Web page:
Before Amending CC&Rs, Avoid “Ready, Fire, Aim!” [10 Tips]

Before Amending CC&Rs, Avoid “Ready, Fire, Aim!” [10 Tips]

First, check with the members Amending CC&Rs usually takes a supermajority (i.e. more than simply a majority of the quorum), so strong membership support is essential. Drafting a great amendment is meaningless if the homeowners will not vote for it. Avoid controversial amendments Amendments changing assessments so that some members pay a higher or lower amount or unpopular use restrictions should be avoided. Some amendments do not require a membership vote Under the Civil Code, amendments deleting developer marketing provisions (Section 4230) or removing illegal discriminatory restrictions (Section 4235), or simply changing the old Civil Code references to the current (Section 4235), are all amendments which can be adopted by the board of directors in an open meeting. Get out the vote Explain to the members that the failure to vote (abstaining) is the same as a “no” vote. Divide up the community into sectors and divide those sectors among volunteers. CC&R amendments are not often very interesting, and apathy is usually their greatest enemy. Missing supermajority If you cannot meet the supermajority required by your CC&Rs, Civil Code 4275 allows the HOA to file a court petition to seek judicial approval – however, to petition, more than 50% of all members, not just a majority of the quorum, must vote in favor. These petitions really should be viewed as a last resort, due to the legal, mailing, and copying cost involved. Verbatim The EXACT text of the amendment must be sent out with the ballots – even if it was already previously distributed. This is required by Civil Code 5115(e). When sending amendments to members, help them by...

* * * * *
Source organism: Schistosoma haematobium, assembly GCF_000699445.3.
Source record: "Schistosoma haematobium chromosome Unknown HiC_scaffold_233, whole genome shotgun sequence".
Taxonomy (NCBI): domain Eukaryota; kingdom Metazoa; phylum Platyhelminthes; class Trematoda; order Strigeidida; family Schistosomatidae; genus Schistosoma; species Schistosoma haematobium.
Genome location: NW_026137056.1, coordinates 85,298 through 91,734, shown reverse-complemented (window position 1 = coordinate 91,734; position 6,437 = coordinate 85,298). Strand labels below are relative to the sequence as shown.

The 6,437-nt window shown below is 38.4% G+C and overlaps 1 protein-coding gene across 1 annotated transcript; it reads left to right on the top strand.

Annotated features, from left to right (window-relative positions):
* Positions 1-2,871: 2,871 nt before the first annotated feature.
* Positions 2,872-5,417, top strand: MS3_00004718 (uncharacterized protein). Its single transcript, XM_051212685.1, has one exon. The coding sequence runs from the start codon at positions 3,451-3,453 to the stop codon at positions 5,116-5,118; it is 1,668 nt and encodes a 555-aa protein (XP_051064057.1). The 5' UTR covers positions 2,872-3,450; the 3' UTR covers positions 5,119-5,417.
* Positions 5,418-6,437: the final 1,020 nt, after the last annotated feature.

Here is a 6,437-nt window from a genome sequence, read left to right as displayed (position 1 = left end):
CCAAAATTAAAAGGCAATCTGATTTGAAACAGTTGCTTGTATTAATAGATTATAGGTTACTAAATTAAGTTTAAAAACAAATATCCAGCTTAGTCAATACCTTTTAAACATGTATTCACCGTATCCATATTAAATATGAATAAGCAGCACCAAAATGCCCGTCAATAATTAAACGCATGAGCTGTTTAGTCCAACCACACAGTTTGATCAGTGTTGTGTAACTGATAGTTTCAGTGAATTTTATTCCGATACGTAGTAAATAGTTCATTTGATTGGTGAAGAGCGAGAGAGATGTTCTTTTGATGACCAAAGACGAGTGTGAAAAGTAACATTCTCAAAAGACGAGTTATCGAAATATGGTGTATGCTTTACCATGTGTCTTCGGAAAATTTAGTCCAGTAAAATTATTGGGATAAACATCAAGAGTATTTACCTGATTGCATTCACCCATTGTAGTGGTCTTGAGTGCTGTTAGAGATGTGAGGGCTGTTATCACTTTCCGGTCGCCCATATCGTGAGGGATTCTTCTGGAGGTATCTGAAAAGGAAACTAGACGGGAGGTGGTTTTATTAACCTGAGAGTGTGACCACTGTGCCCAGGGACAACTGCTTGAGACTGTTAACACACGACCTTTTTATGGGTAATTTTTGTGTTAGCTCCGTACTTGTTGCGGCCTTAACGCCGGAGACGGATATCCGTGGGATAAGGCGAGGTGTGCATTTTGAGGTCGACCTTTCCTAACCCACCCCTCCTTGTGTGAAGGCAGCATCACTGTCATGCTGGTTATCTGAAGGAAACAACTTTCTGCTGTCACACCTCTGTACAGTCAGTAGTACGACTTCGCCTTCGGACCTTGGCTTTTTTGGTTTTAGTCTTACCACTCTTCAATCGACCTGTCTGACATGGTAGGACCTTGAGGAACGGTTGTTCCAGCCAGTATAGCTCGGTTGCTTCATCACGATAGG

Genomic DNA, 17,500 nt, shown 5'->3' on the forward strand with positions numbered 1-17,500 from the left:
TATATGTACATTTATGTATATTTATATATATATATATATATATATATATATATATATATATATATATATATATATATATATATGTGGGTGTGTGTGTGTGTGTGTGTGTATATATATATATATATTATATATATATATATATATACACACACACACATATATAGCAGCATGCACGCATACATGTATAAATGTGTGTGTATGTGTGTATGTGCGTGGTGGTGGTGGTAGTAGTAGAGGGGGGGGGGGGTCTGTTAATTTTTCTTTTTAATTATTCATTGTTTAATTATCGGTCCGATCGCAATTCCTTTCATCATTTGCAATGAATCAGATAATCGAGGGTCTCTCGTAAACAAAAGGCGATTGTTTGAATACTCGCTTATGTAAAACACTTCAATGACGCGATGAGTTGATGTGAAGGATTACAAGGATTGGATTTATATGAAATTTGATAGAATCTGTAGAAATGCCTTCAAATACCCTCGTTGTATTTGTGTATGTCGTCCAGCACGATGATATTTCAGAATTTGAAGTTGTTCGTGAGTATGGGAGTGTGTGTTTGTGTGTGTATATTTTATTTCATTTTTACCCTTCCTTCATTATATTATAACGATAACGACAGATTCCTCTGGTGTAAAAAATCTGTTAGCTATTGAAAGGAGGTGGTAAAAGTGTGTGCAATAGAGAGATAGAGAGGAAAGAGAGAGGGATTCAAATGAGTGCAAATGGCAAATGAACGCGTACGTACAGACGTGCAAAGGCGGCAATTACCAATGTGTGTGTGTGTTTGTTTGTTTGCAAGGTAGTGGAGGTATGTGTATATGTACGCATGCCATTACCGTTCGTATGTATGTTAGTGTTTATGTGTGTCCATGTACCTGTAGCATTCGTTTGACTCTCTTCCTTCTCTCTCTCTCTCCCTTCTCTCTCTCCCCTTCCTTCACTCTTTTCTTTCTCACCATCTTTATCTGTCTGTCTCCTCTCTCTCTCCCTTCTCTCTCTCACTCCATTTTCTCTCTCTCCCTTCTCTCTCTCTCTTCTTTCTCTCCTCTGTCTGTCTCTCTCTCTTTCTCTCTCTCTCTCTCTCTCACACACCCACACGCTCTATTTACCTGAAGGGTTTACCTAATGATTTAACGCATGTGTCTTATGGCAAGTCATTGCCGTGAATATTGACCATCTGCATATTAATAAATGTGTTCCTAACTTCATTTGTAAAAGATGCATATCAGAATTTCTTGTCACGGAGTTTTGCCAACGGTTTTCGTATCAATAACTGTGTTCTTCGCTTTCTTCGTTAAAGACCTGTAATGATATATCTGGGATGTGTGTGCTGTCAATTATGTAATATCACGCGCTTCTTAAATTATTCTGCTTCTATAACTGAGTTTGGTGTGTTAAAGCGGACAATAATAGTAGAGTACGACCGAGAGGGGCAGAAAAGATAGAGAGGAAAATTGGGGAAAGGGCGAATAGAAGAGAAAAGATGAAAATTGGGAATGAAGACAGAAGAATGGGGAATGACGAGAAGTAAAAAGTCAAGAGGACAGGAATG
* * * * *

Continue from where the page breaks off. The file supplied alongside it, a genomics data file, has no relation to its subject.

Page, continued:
New Year’s Resolutions [Part 2] – The HOA Member

I, the HOA member, resolve to: Number one: Follow the Golden Rule: treat others as you would like to be treated. My attitude: Not refer to the HOA or board as “they,” since it is all “us.” The directors are also members who pay assessments and give their time to benefit us all. Be neighborly, because shared ownership fails without cooperation. Assume our directors are doing their best as volunteers, and give them the benefit of the doubt. Not first assume the board is incompetent or dishonest when I believe it is overspending. Avoid the “my home, my castle” attitude. We share the benefits of common interest ownership, which means we also agree to share the control of our property. Ask questions before making statements, criticizing, or even accusing. Acknowledge the board may have more information than me. This doesn’t mean the board is right, but it does mean my opinion might not be fully informed. Take the long view of our association property, supporting growth of our capital reserves fund and maintaining our buildings. Be knowledgeable: Read the information the HOA sends to me. Be familiar with the CC&R’s, bylaws, and rules. I will reduce confusion and disputes by understanding the use restrictions and rules. Read the association budget and reserve study. I will ask informed questions, particularly about deviations from budget. If I ask to review financial documents, I will not ask for “everything,” and request only documents which I really need, acknowledging my manager is not a librarian. Help board meetings: Insist the board follow the Open Meeting Act, and only handle in closed session the...